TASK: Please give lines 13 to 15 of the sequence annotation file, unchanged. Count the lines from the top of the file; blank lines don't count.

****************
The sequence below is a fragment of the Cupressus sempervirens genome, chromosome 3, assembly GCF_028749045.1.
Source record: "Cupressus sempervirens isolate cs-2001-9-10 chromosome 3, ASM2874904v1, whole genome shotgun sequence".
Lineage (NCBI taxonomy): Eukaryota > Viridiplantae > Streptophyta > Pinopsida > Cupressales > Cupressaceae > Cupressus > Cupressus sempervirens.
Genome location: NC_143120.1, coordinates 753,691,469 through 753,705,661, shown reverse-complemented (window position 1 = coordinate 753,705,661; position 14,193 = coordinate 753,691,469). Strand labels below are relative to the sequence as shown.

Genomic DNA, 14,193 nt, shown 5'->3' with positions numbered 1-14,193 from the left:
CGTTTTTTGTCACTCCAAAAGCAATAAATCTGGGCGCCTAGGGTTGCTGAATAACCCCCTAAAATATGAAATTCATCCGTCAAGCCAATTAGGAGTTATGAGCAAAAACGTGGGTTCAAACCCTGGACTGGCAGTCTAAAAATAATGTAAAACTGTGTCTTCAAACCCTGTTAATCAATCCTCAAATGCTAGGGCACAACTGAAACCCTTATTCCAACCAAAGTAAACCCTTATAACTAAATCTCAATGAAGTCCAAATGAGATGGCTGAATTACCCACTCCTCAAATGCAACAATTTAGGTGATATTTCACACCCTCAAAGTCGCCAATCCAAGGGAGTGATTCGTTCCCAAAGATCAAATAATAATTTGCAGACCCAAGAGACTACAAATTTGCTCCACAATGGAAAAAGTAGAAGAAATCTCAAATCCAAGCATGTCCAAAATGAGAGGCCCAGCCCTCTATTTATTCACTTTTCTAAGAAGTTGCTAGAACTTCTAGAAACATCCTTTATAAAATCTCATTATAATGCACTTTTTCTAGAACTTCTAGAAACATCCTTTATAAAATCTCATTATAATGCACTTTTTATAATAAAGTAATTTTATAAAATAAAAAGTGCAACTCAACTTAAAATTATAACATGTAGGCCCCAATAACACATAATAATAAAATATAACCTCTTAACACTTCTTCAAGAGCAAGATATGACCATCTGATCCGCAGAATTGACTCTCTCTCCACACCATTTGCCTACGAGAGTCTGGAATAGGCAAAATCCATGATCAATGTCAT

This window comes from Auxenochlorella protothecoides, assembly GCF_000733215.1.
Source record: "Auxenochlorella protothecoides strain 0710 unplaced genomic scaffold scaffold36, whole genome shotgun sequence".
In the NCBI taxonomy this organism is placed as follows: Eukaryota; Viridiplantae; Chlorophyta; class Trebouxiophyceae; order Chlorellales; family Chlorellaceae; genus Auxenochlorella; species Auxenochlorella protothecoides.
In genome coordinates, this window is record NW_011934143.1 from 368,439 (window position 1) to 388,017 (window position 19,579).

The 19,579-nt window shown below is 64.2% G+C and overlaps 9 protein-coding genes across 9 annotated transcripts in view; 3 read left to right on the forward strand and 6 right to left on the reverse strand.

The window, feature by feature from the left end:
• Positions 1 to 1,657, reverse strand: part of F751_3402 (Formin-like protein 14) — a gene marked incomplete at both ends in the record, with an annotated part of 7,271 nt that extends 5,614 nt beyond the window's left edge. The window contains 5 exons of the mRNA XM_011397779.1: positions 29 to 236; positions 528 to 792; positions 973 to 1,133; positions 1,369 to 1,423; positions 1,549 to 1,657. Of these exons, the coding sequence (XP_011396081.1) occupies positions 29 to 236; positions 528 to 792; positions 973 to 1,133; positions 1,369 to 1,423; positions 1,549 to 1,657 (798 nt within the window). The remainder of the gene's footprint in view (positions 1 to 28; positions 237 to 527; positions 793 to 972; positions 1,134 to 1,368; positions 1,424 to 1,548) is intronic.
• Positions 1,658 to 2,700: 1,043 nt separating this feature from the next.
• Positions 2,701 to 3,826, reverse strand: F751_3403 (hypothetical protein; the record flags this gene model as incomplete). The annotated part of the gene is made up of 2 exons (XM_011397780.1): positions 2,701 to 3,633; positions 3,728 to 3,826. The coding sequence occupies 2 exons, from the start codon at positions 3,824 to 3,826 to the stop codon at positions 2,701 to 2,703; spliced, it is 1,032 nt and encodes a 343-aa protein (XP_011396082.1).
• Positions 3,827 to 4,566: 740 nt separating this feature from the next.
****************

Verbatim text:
• Positions 1 to 1,657, reverse strand: part of F751_3402 (Formin-like protein 14) — a gene marked incomplete at both ends in the record, with an annotated part of 7,271 nt that extends 5,614 nt beyond the window's left edge. The window contains 5 exons of the mRNA XM_011397779.1: positions 29 to 236; positions 528 to 792; positions 973 to 1,133; positions 1,369 to 1,423; positions 1,549 to 1,657. Of these exons, the coding sequence (XP_011396081.1) occupies positions 29 to 236; positions 528 to 792; positions 973 to 1,133; positions 1,369 to 1,423; positions 1,549 to 1,657 (798 nt within the window). The remainder of the gene's footprint in view (positions 1 to 28; positions 237 to 527; positions 793 to 972; positions 1,134 to 1,368; positions 1,424 to 1,548) is intronic.
• Positions 1,658 to 2,700: 1,043 nt separating this feature from the next.
• Positions 2,701 to 3,826, reverse strand: F751_3403 (hypothetical protein; the record flags this gene model as incomplete). The annotated part of the gene is made up of 2 exons (XM_011397780.1): positions 2,701 to 3,633; positions 3,728 to 3,826. The coding sequence occupies 2 exons, from the start codon at positions 3,824 to 3,826 to the stop codon at positions 2,701 to 2,703; spliced, it is 1,032 nt and encodes a 343-aa protein (XP_011396082.1).